In this column, an Ajax player talks about special memories of his childhood based on a photograph. In this edition, we look through the photo album of Edson Álvarez.
"I think this is a very nice picture! I grew up in Tlalnepantla de Baz near Mexico City. I never had many toys, but I always had a ball. That’s all I needed. My grandfather sometimes gave me toys for my birthday, but I didn’t really play with them. I only wanted to play with the ball. You can see on the photo that my mother was predicting my future. I was already wearing Ajax colors, haha!"'For people in Mexico there are usually 2 paths: school or drugs. In my case, there were 3 paths: school, drugs or football'
“Football has been in my life since I was little. I owe everything I have to football. Without football, I can’t imagine what I would have done. I grew up in a rough neighborhood with lots of crime. For people in Mexico, there are usually two paths: school or drugs. In my case, there were 3 paths: school, drugs or football. I often played football when I should have been doing my homework. My mom would get so angry. But in the end, I think I made the right choice.”
“Family is the most important thing in Mexico and Central America. My parents, brother and sister have come to the Netherlands, because it’s normal for me to have them with me. We always want to be together. That’s a big difference with the Netherlands: people are more individualistic here.”
“My face looks a lot like my father, Evisto’s. But my personality is a mix of the way both of my parents are. I get my fighter’s mentality from my father and my social side from my mother Adriana. My father always said: ‘You need to fight for the life that you want.’ My mother said: ‘You need to make smart choices in life, next to football.’ I’ve learned a lot from each of them.”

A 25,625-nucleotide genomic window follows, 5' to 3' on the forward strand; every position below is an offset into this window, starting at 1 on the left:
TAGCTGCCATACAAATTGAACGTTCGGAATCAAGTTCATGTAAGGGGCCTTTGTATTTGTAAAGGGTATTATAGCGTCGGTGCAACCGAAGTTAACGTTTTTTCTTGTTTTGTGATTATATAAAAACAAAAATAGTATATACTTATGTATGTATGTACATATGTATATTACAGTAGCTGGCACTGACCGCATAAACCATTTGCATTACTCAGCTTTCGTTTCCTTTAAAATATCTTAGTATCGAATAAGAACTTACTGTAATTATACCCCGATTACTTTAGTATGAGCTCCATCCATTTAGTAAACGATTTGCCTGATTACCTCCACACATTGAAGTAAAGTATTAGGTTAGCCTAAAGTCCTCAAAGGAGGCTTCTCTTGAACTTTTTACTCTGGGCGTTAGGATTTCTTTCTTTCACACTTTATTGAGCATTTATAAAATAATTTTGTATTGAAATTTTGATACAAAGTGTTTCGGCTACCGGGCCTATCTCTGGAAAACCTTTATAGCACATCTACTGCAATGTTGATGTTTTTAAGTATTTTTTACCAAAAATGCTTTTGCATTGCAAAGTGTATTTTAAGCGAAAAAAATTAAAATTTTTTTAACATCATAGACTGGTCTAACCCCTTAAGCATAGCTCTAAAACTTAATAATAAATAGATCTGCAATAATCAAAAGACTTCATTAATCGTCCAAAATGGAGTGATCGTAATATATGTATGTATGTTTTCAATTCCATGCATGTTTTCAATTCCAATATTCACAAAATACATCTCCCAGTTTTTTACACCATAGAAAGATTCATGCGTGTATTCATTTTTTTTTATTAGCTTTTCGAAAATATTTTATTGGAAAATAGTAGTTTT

“I remember this picture so well! You see that my brother has his arm around me. He always does that. He’s been protecting me since we were little. If I was harassed on the street, my brother was always there to protect me. He stood up for me. I love this picture, because he’s still the same as he was back then. He sends me a message before each game, like: ‘Good luck brother, be careful. You’re the best.’ “'You see that my brother has his arm around me. He always does that'
Our faces are exactly the same. Sometimes he gets stopped on the street and asked: ‘Hey, are you Edson Álvarez?’ Then he’ll answer proudly: ‘No, that’s my little brother!’ He’s different personality-wise, he’s much shyer and sees life in a different way. He works really hard, but he’s more easily satisfied with his life, while I always want more. That’s the only difference between us.”
“My life has changed a lot. I can’t describe it. I’m very proud of myself. When I was young, my parents fought for my life, and now I’m fighting for their future. I have a beautiful house in Amsterdam, and a nice car. I never had those things in Mexico. I always took the bus or the train.”
“I use Facebook for my friends. I have Twitter too, but I like Instagram the most. You can see my whole life on Instagram. I often hear people say that they like that they can still see my very first picture. At some point I wanted to remove my childhood pictures from my account, but my mother said: ‘No, don’t do that, people like to see how you’ve grown as a person’.”'You shouldn’t want to be me, you’re you and special in your way'
Álvarez continues: “But life on social media isn’t real. People with many followers on Instagram love to show how many phones, cars and houses they have. The followers see that and think: I want that too, my life isn’t as good. I could easily show my car and house, but I don’t like to do that. Maybe it would make my followers feel bad about what they have, and that’s not what I want.
"Through my pictures, I try to show my personality, not my status. And I add a life lesson with each picture I post. I use Instagram for my fans, to show them what I’m feeling and thinking. But I don’t want to make them feel like they should want to have my life. You shouldn’t want to be me, you’re you and special in your own way.”